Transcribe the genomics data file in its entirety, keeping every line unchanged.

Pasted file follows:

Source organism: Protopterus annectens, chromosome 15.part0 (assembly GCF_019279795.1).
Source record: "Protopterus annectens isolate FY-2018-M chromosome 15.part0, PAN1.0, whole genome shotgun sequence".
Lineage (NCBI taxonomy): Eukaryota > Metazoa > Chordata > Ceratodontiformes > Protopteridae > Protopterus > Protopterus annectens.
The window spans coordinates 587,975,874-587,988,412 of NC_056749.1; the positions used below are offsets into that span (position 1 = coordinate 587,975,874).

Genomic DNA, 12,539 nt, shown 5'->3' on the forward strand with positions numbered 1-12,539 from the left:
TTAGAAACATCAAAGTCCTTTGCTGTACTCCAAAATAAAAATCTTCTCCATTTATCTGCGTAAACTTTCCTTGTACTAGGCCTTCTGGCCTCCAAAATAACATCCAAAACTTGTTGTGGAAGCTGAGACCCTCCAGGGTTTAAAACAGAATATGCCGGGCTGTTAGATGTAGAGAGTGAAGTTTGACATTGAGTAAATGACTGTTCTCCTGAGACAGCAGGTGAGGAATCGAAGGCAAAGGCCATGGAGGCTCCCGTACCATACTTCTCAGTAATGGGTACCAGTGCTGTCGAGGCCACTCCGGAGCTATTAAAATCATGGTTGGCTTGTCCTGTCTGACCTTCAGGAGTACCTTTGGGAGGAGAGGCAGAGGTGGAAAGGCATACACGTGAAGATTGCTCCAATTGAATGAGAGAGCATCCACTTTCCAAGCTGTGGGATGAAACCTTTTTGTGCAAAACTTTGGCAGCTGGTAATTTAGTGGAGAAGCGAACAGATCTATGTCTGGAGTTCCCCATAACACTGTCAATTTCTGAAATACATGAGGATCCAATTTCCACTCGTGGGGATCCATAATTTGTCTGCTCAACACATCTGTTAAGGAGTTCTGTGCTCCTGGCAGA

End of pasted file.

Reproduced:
Source organism: Protopterus annectens, chromosome 15.part0 (assembly GCF_019279795.1).
Source record: "Protopterus annectens isolate FY-2018-M chromosome 15.part0, PAN1.0, whole genome shotgun sequence".
Lineage (NCBI taxonomy): Eukaryota > Metazoa > Chordata > Ceratodontiformes > Protopteridae > Protopterus > Protopterus annectens.
The window spans coordinates 587,975,874-587,988,412 of NC_056749.1; the positions used below are offsets into that span (position 1 = coordinate 587,975,874).

Genomic DNA, 12,539 nt, shown 5'->3' on the forward strand with positions numbered 1-12,539 from the left:
TTAGAAACATCAAAGTCCTTTGCTGTACTCCAAAATAAAAATCTTCTCCATTTATCTGCGTAAACTTTCCTTGTACTAGGCCTTCTGGCCTCCAAAATAACATCCAAAACTTGTTGTGGAAGCTGAGACCCTCCAGGGTTTAAAACAGAATATGCCGGGCTGTTAGATGTAGAGAGTGAAGTTTGACATTGAGTAAATGACTGTTCTCCTGAGACAGCAGGTGAGGAATCGAAGGCAAAGGCCATGGAGGCTCCCGTACCATACTTCTCAGTAATGGGTACCAGTGCTGTCGAGGCCACTCCGGAGCTATTAAAATCATGGTTGGCTTGTCCTGTCTGACCTTCAGGAGTACCTTTGGGAGGAGAGGCAGAGGTGGAAAGGCATACACGTGAAGATTGCTCCAATTGAATGAGAGAGCATCCACTTTCCAAGCTGTGGGATGAAACCTTTTTGTGCAAAACTTTGGCAGCTGGTAATTTAGTGGAGAAGCGAACAGATCTATGTCTGGAGTTCCCCATAACACTGTCAATTTCTGAAATACATGAGGATCCAATTTCCACTCGTGGGGATCCATAATTTGTCTGCTCAACACATCTGTTAAGGAGTTCTGTGCTCCTGGCAGA